“You look at what’s going on in Baltimore today, you know, you see issues that are raised there. And healthy marriages are the ones between a man and a woman because they can have a healthy family and they can raise children in the way that’s best for their future, not only socially but psychologically, economically, from a health perspective.”
“There’s just nothing like traditional marriage that does that.”
I guess we can say Mike Pence is a politician. That would account for the masterful way he managed to completely avoid answering a straightforward question today from George Stephanopoulos. All George wanted was a yes or no answer and for 11 minutes, Indiana Governor Mike Pence talked and played mary go round until Mr Stephanopoulos had no choice but to end the segment.
What was the question Mike Pence failed to give a yes or no answer to? Whether the new law the Republican signed would allow for discrimination against gays. “It’s a simple yes or no question,” Stephanopoulos said, but of course, nothing is simple with a Republican.
But the good people of Indiana are beginning to make their voice heard and they are demanding something be done about the hate bill recently signed into law by Republican Gov. Mike Pence, a bill designed to allow businesses in Indiana to discriminate against people in the state.
Hundreds of people, some carrying signs reading “no hate in our state,” gathered Saturday outside the Indiana Statehouse for a boisterous rally against a new state law that opponents say could sanction discrimination against gay people.
Since Republican Gov. Mike Pence signed the bill into law Thursday, Indiana has been widely criticized by businesses and organizations around the nation, as well as on social media with the hashtag #boycottindiana. Local officials and business groups around the state hope to stem the fallout, although consumer review service Angie’s List said Saturday that it is suspending a planned expansion in Indianapolis because of the new law.
The law’s supporters contend discrimination claims are overblown and insist it will keep the government from compelling people to provide services they find objectionable on religious grounds. They also maintain that courts haven’t allowed discrimination under similar laws covering the federal government and 19 other states.
But state Rep. Ed DeLaney, an Indianapolis Democrat, said Indiana’s law goes further than those laws and opens the door to discrimination.
“This law does not openly allow discrimination, no, but what it does is create a road map, a path to discrimination,” he told the crowd, which stretched across the south steps and lawn of the Statehouse. “Indiana’s version of this law is not the same as that in other states. It adds all kinds of new stuff and it moves us further down the road to discrimination.”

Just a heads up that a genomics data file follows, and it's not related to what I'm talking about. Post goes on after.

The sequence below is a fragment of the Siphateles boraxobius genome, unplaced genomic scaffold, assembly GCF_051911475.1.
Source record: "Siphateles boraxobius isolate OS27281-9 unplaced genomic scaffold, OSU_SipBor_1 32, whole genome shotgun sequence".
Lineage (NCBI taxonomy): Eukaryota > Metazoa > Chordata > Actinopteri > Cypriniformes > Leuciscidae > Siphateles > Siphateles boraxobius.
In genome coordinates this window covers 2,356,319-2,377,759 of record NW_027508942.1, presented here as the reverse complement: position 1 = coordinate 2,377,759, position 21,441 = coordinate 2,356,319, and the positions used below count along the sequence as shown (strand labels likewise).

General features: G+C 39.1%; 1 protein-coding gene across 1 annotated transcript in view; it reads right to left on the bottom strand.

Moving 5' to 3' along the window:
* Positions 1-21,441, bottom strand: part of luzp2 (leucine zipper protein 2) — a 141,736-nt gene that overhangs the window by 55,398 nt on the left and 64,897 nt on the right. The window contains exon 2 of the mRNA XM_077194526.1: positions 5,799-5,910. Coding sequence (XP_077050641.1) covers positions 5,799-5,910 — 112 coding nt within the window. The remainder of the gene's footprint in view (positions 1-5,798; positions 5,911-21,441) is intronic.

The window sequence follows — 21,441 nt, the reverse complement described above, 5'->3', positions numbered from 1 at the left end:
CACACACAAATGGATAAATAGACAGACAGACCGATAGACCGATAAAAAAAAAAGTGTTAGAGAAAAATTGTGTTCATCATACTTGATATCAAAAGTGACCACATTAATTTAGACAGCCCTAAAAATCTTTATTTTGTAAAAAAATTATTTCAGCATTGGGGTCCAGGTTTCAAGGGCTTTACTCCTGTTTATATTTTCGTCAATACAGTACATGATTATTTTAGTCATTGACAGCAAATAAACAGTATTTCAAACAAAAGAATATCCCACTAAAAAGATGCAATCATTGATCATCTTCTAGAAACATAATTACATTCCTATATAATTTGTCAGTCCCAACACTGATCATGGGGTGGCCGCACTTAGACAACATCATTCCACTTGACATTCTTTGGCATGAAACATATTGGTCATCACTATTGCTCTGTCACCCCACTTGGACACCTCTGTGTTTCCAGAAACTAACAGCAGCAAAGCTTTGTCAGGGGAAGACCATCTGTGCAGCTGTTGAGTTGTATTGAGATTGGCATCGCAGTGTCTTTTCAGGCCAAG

And that was his sermon Sunday morning from the pulpit. He proudly uploaded the video to YouTube on Monday.
Meet Pastor Steven Anderson of Tempe Arizona.
“Turn to Leviticus 20:13,” he says in the video, “because I actually discovered the cure for AIDS.”
“If a man also lie with mankind, as he lieth with a woman, both of them have committed an abomination: they shall surely be put to death. Their blood shall be upon them,” Anderson read aloud.
“And that, my friend, is the cure for AIDS,” he said. “It was right there in the Bible all along — and they’re out spending billions of dollars in research and testing. It’s curable — right there. Because if you executed the homos like God recommends, you wouldn’t have all this AIDS running rampant.”
Since the United States Supreme Court decided not to take up same sex marriage, over 30 more states have adopted the lower courts’ decision and allowed gay couples to marry their partners. This is not going over well with some Republicans and some, like former Republican Presidential candidate Mike Huckabee, is demanding that the party stand up and defend its values.
Huckabee warns that if the Republicans fail to lead, he and more like him, will leave the party and become members of the independent.
On Wednesday’s broadcast of American Family Association’s Today’s Issues program, Huckabee lambasted the Republican party and it’s leaders for allowing gays to marry and giving up on their so-called “moral” obligation in being the obvious superior party.
“I am utterly exasperated with Republicans and the so-called leadership of the Republicans who have abdicated on this issue,” warning that by doing so the GOP will “guarantee they’re going to lose every election in the future.”
“Guarantee it,” he said before proclaiming that the Republicans are going to “lose guys like me and a whole bunch of still God-fearing, Bible-believing people” if the party does not stand and fight on the issues of gay marriage and abortion.
“I’m gone,” Huckabee warned. “I’ll become an independent. I’ll start finding people that have guts to stand. I’m tired of this”: